Tips for overcoming nerves when speaking publicly or presenting.

As a presenter and trainer in public speaking, one of the most frequent questions I get asked is: “Don’t you get nervous when speaking publicly?” Yes, I do and up to a point that is good, but I don’t get anything like as nervous as I could do. Therefore, I thought it would be useful to share in writing a few top tips for overcoming nerves when speaking publicly or presenting.

So, why do we get nervous? Based on this question I discussed this with some colleagues recently, all of whom I know find making presentations or speaking publicly difficult. We came up with the following list. It is not exhaustive but you can always add to them:

  1. There are so many people in the audience
  2. I am going to make a fool of myself
  3. I am going to forget what to say
  4. I might say something wrong
  5. I am just a nervous person anyway
  6. It depends on the audience as to how nervous I get

This last one can be broken down into a couple of sub-groups:

  • I don’t know who the audience is, so may not pitch it right
  • They are my peers, colleagues, friends or family and I might look silly

The following advice may look very easy. However, I understand in practice can be hard.

  1. “There are so many people in the audience”. Actually, there is only one thing that is important and it is not how many people there are, but what you have to say. Some experts suggest imagining your audience sitting naked in front of you! Well, that may be your choice. However, many seasoned presenters find it helpful to view it as having a “conversation” with their audience. So practice what you need to say and imagine you are talking to a few good people.
  2. “I am going to make a fool of myself”. Possibly, however, if you are presenting, you have generally been asked based on your experience. So, go with the idea in your head that people already have an interest in what you have to say in order to deliver a great session. Don’t forget to practice what you have to say and wherever appropriate have fun.
  3. “I am going to forget what to say”. Yes you might. If you are worried about this, have a cue system such as cards with your key talking points on them. Audiences are used to speakers referring to cues, but if you practice then you are less likely to trip up anyway.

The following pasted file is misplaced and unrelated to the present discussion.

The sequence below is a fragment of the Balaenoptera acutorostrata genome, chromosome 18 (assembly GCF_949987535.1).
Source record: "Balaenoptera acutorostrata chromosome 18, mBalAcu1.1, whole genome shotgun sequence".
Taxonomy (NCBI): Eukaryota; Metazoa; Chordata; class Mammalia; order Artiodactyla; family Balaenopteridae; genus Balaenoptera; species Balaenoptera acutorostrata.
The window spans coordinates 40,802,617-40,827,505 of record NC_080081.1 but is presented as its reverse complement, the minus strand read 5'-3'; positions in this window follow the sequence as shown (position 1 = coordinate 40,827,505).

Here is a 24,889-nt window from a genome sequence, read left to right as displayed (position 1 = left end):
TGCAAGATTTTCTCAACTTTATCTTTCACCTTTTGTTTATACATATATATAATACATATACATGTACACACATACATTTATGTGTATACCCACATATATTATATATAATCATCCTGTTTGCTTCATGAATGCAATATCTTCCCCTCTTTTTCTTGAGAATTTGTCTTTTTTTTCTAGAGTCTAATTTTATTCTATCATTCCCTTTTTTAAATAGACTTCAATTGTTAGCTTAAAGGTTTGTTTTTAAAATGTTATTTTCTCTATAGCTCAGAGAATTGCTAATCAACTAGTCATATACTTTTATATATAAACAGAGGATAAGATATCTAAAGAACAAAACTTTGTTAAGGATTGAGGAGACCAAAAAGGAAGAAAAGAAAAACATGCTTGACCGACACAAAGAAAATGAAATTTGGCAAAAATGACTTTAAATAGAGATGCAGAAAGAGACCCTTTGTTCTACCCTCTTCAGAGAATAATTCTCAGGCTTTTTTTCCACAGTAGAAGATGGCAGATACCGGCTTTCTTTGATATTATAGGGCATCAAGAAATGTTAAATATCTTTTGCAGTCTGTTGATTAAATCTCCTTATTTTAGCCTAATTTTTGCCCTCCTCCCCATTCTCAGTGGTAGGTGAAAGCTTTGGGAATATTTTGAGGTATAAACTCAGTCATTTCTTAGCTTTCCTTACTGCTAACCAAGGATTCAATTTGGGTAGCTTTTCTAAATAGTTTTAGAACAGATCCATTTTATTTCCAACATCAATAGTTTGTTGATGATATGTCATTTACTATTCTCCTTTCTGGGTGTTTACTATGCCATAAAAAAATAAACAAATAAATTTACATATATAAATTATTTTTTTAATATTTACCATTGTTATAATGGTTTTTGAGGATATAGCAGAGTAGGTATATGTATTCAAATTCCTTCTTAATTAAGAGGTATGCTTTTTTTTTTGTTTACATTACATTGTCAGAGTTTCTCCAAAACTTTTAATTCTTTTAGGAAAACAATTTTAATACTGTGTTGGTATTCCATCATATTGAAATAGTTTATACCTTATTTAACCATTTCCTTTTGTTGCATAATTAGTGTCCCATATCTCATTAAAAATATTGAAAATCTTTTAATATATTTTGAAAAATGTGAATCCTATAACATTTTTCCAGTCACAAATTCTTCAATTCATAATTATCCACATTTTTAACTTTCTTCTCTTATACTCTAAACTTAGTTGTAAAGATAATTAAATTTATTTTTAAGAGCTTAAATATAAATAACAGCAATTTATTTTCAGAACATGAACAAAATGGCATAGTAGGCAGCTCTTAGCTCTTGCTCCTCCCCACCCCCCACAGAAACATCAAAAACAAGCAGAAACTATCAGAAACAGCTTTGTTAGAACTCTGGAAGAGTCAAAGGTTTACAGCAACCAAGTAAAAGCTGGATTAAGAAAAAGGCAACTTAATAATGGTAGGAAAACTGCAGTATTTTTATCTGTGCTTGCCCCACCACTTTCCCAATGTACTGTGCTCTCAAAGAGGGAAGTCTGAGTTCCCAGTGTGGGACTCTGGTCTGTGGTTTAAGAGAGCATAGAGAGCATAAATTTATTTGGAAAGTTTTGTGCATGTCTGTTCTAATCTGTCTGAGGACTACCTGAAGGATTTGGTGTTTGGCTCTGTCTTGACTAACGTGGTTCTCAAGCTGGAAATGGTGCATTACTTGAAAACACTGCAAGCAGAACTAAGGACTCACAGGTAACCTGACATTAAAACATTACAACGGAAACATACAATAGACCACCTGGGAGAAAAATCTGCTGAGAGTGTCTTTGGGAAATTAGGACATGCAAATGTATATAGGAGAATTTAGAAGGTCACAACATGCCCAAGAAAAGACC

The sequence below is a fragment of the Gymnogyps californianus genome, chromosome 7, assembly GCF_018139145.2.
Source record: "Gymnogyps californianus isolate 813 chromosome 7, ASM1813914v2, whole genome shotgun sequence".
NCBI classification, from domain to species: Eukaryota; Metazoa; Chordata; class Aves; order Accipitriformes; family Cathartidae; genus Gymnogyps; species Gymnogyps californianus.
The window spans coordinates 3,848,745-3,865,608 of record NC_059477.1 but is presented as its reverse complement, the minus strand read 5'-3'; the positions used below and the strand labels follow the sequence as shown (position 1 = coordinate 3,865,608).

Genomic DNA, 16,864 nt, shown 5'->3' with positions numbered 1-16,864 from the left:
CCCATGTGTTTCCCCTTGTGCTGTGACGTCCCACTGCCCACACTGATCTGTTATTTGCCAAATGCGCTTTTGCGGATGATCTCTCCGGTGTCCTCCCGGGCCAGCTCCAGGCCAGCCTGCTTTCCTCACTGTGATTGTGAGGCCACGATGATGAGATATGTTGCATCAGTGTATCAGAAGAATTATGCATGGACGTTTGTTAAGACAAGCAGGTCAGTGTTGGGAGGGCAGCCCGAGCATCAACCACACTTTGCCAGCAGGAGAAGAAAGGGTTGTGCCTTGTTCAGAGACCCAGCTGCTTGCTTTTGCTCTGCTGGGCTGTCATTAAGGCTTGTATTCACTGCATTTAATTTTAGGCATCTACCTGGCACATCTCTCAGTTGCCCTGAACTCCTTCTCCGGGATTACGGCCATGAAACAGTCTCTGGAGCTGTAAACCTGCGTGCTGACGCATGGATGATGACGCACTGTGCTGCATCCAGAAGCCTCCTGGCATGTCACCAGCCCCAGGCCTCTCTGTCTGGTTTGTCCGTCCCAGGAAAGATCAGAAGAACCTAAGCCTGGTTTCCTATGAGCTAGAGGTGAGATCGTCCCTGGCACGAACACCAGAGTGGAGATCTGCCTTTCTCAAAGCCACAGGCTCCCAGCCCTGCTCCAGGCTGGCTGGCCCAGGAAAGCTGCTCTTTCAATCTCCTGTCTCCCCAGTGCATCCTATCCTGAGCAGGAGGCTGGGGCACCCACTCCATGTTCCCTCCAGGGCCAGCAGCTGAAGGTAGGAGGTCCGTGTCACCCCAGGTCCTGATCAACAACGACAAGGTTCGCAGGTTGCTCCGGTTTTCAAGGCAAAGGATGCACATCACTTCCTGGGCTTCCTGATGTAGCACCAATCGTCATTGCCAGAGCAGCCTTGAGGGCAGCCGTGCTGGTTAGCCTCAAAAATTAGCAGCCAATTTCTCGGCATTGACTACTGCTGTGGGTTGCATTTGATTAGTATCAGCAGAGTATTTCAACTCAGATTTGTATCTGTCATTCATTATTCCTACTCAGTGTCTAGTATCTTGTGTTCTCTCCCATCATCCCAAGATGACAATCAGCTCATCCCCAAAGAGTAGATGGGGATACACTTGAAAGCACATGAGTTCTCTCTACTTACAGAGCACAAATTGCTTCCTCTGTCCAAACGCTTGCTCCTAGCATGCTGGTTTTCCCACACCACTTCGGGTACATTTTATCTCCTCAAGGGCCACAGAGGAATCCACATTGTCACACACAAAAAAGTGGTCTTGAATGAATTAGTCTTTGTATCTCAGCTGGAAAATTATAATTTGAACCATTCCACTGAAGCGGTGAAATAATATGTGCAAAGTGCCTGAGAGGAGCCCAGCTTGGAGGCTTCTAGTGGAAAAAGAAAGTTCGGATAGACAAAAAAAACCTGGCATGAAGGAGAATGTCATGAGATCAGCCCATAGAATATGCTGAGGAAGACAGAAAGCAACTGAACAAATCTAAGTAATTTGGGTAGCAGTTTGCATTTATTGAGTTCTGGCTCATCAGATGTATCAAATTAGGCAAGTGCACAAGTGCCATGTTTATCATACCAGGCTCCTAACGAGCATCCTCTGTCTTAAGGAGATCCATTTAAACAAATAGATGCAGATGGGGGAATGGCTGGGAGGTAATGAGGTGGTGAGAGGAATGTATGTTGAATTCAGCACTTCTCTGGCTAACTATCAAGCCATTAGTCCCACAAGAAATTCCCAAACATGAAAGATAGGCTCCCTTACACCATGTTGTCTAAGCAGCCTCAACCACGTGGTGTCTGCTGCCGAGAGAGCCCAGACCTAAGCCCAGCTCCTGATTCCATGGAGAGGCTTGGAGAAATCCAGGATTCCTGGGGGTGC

4. “I might say something wrong”. This is always a possibility. We’ve all made mistakes, it’s part of the learning process. Sometimes, you realise it and sometimes you don’t. Invariably, it is how you recover that makes the difference. Often acknowledging a mistake and moving on is enough. Also, if it is your content that you get wrong, remember nobody knows exactly what you were going to say. Therefore, the chances of it being noticed are minimal. However, when creating your content make sure you do your research and have your facts correct and then practice so there is less chance of mistakes.
  5. “I am just a nervous person anyway”. If this is the case then you should consider declining. Not everybody needs to be a speaker. If you decide to go for it, to help overcome nerves when speaking, practice, practice, practice. Wherever possible, use your own material, know your structure and if necessary use cues. I appreciate that this is easy to write and more difficult to do, but if you know your subject and your structure and you practice, then speaking publicly does become easier.
  6. “It depends on the audience as to how nervous I get”
  • “I don’t know who the audience is, so I may not pitch it right”. When speaking to a group, it is important that you do your homework and find out who your audience are, adjusting your delivery to meet their interests and needs. If they are a new audience, it is best to approach with an open and curious mind. At the start of the session meet people as the speaking space begins to fill. Say hello to a few people, preferably in different areas of the room. Most audience members, rightly or wrongly, see speakers as something a little special. By talking to them they are impressed by your warmth and you immediately gain a “friend” and supporter, and so they can become someone you can talk to in the room.
  • “They are my peers, colleagues, friends or family”. Speaking to your any of these can be quite intimidating. The trick is to include them as much as possible in what you say. Ask them questions, both rhetorical and questions you actually want answers to, but most of all, practice what you want to say.

If you want overcome nerves when speaking publicly, prepare well, be conscientious and practice. Remember, if you have no nerves, then chances are you may become complacent and although you may not feel it at the time, you may well have reason to be concerned afterwards!!


James Hasler is a professional event host, moderator and online event producer in Zoom. He is also a professional Toastmaster and Voice Artist and is regularly found leading events both from the front or hidden away behind a microphone as a Voice of God type announcer. If you have any questions or you wish to add to this post please get in touch using the Contact page of this website. 

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